Number of eigenvalues of this Hermitian

In summary, the student is trying to solve a problem from a book on quantum mechanics. He is having difficulty understanding why there are three directions in which angular velocity and angular momentum are parallel. He has found an equation that states that l and ω will be parallel if ω is an eigenvector of l. However, he still does not understand how to prove that this is true. He is looking for help with this problem.
  • #1
kuchenvater
9
0
Hi. I'm trying to study QM from Shankar on my own. Asking this here because I don't really have a teacher to help me with this:

Homework Statement


I'm trying to solve problem 1.8.9 -part 3 of "The Principles of Quantum Mechanics" by R Shankar. Here's the problem:
Given the values of Mij (see next section for equations) which is Hermitian, argue that there exist three directions such that the angular velocity and angular momentum will be parallel.

Homework Equations


Given
Mij=∑a=ma[ r2a δij - (ra)i(ra)j ]
here i denotes the ith Cartesian component.

|l>=M|ω>

The Attempt at a Solution


It's known that M is Hermitian. l and ω will be parallel if ω is an eigenvector of l. So I have to prove that the number of eigenvalues of M is 3. Somehow I can't figure out a way to do that. It's obvious that all eigenvalues will be real and the number of eigenvalues is equal to or less than the rank of a matrix. I was thinking I could consider only the diagonal elements of a diagonalized version of M or just the trace of M(which yields the sum of all eigenvalues) by setting i=j and then I'd have i as the index of sigma. If I can count the number of values of i, I'd have the number of eigenvalues. And since M is Hermitian and has real eigenvalues and this describes a rotating system of mass(i.e. it's moment of inertia), it must be defined in the real plane and that has 3 axes-x,y and z, one for each value of i. So i varies across 3 values, hence the diagonalized matrix has 3 diagonal elements and hence 3 eigenvalues. The question also mentions the mass's cartesian component, so that automatically means x, y, z.

Is that correct reasoning?
 
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  • #2
That would be correct if you prove that your matrix M has three distinct eigenvalues. That is not always the case. Consider a set of 8 masses placed on the corners of a cube, with origin at the center of the cube. The moment of inertia tensor M for this is a diagonal matrix with all diagonal elements equal to one another. There's only one eigenvalue.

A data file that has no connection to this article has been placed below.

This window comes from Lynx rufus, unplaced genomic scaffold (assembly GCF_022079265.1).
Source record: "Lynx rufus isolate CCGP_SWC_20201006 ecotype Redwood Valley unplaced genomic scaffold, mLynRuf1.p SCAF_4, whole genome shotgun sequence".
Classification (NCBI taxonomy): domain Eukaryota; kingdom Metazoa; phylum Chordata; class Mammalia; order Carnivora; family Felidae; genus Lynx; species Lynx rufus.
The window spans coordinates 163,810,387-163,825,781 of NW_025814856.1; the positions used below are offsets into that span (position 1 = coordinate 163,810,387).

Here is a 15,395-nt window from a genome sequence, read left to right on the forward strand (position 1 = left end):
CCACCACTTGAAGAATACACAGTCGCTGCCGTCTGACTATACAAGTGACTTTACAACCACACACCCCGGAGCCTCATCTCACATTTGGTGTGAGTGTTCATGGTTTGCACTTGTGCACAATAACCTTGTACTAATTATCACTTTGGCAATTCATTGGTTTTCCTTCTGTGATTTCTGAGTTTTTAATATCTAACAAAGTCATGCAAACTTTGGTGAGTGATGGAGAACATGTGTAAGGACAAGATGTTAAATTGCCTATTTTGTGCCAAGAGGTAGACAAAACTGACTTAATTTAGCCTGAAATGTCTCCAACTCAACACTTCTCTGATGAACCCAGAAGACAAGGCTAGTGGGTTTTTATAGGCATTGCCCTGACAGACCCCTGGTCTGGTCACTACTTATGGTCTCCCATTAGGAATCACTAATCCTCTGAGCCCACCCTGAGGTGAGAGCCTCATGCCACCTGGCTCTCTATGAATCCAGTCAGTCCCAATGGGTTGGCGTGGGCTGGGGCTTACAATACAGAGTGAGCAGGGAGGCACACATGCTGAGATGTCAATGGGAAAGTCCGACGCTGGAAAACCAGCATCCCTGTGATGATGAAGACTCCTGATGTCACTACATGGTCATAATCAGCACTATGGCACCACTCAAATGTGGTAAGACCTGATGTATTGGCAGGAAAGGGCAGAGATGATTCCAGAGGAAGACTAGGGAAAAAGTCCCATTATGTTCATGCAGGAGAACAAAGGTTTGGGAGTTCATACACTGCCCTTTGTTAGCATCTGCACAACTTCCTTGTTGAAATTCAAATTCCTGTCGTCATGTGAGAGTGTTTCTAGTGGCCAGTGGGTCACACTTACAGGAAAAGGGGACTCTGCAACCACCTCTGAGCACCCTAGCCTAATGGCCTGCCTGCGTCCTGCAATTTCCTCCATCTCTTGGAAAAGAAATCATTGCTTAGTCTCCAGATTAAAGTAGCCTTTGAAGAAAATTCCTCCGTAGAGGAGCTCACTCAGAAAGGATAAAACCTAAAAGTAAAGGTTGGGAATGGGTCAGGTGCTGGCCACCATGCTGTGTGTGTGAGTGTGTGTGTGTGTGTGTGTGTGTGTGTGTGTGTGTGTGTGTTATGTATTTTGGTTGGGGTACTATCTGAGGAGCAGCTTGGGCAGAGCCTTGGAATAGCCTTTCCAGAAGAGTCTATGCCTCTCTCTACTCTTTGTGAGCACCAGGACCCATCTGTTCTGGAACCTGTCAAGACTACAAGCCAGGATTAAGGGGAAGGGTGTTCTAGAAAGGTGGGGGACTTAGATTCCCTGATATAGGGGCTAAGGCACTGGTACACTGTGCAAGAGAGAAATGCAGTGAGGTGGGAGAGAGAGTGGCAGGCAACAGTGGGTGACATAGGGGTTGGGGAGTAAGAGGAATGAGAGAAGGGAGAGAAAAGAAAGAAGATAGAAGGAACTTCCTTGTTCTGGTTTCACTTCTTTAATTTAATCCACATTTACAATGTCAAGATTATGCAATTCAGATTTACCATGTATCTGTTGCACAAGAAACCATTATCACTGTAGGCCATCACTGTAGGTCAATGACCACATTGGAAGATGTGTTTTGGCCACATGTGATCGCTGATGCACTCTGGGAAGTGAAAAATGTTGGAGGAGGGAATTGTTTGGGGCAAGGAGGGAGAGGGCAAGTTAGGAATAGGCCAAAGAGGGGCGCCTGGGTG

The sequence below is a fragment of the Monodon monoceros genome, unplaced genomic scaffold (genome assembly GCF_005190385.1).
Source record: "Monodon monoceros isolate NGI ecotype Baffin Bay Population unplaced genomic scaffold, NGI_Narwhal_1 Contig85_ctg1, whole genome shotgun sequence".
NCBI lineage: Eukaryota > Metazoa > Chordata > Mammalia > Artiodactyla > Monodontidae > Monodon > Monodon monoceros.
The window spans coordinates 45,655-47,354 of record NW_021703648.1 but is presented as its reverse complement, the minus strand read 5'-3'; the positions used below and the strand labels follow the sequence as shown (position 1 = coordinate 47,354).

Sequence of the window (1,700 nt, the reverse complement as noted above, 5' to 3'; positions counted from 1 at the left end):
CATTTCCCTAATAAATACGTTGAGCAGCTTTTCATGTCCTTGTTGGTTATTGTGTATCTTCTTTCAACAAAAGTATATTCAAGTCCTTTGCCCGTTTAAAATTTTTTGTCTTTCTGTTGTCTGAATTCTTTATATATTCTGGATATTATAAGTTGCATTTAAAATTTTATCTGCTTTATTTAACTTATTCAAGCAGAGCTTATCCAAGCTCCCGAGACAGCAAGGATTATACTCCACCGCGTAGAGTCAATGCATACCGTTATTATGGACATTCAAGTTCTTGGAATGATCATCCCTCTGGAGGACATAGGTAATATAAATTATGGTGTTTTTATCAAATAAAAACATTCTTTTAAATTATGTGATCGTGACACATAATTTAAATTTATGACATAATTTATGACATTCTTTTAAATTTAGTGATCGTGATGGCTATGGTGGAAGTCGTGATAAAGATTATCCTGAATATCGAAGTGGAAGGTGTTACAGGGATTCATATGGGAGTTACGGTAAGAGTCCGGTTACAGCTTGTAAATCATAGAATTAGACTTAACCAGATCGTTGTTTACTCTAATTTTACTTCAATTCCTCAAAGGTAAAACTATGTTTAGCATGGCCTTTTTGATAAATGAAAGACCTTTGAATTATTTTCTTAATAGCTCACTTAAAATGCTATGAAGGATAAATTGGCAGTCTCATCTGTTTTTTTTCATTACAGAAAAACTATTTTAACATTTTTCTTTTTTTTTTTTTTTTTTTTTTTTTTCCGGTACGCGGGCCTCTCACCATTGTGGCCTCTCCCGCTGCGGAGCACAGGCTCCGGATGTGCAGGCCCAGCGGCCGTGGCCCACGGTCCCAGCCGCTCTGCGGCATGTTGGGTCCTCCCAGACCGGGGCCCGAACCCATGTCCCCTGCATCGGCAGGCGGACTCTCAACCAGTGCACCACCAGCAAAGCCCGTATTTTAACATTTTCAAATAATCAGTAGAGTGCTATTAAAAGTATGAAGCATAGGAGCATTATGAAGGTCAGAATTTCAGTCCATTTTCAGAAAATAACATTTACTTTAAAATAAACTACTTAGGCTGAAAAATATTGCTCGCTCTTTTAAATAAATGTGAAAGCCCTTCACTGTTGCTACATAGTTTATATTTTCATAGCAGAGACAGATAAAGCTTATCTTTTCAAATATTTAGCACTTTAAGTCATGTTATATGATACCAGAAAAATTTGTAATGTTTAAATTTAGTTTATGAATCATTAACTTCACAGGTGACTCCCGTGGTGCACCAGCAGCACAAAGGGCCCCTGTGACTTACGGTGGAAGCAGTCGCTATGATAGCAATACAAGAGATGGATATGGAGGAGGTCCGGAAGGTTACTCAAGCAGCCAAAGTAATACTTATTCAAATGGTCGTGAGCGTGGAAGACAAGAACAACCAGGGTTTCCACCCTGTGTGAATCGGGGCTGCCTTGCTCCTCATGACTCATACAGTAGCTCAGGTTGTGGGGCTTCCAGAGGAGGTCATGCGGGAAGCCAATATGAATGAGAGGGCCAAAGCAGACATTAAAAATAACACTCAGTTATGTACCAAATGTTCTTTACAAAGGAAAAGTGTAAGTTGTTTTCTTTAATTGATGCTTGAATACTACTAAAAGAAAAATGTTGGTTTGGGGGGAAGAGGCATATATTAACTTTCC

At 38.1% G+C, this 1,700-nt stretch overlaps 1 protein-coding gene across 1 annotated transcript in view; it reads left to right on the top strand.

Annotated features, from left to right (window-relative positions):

What you need to show is that one can always at least three directions along which angular velocity and angular momentum are parallel, regardless of the number of unique eigenvalues.

Aside: A eigenvalue of zero is a bit problematic. This means zero angular momentum for rotation along that eigenvector. You'd have to interpret the zero vector as being parallel to all vectors.
 
  • #3
D H said:
What you need to show is that one can always at least three directions along which angular velocity and angular momentum are parallel, regardless of the number of unique eigenvalues.
Any hints on how to do that?
 
  • #4
The matrix is Hermitian. What does the spectral theorem say about the eigenvectors?
 
  • #5


Yes, your reasoning is correct. Since M is a Hermitian matrix, it will have real eigenvalues. Additionally, since it describes a rotating system of mass, it must be defined in the real plane and have 3 axes (x, y, and z). This means that the matrix will have 3 distinct eigenvalues, corresponding to each of the axes. Therefore, there are 3 eigenvalues of M, and as you mentioned, they can be found by considering the diagonal elements of the diagonalized form of M.
 

1. What is a Hermitian matrix?

A Hermitian matrix is a square matrix that is equal to its own conjugate transpose. This means that if A is a Hermitian matrix, then A* = A, where A* is the conjugate transpose of A. In simpler terms, a Hermitian matrix is a square matrix with complex entries that is symmetric about its main diagonal.

2. What is the significance of a Hermitian matrix?

Hermitian matrices have many important properties and applications in mathematics and science. One of the main reasons they are studied is because they have real eigenvalues and orthogonal eigenvectors, making them useful for diagonalization and solving systems of linear equations. They also have applications in quantum mechanics, signal processing, and data analysis.

3. How many eigenvalues does a Hermitian matrix have?

A Hermitian matrix always has the same number of eigenvalues as its size. For example, a 3x3 Hermitian matrix will have 3 eigenvalues, and a 5x5 Hermitian matrix will have 5 eigenvalues. This is because the eigenvalues correspond to the solutions of the characteristic equation, which has the same degree as the matrix.

4. Can a Hermitian matrix have complex eigenvalues?

No, a Hermitian matrix can only have real eigenvalues. This is because the eigenvalues of a Hermitian matrix are the same as the eigenvalues of its conjugate transpose, and the eigenvalues of a conjugate transpose are the complex conjugates of the eigenvalues of the original matrix. Since a Hermitian matrix is equal to its own conjugate transpose, its eigenvalues must be equal to their complex conjugates, making them real.

5. How can I determine the number of eigenvalues of a Hermitian matrix?

To determine the number of eigenvalues of a Hermitian matrix, you can simply count the number of entries in the matrix. Alternatively, you can use the characteristic equation to find the eigenvalues, as the degree of the equation will give you the number of eigenvalues. Additionally, you can use properties of Hermitian matrices, such as the fact that they have real eigenvalues, to determine the number of eigenvalues without explicitly finding them.

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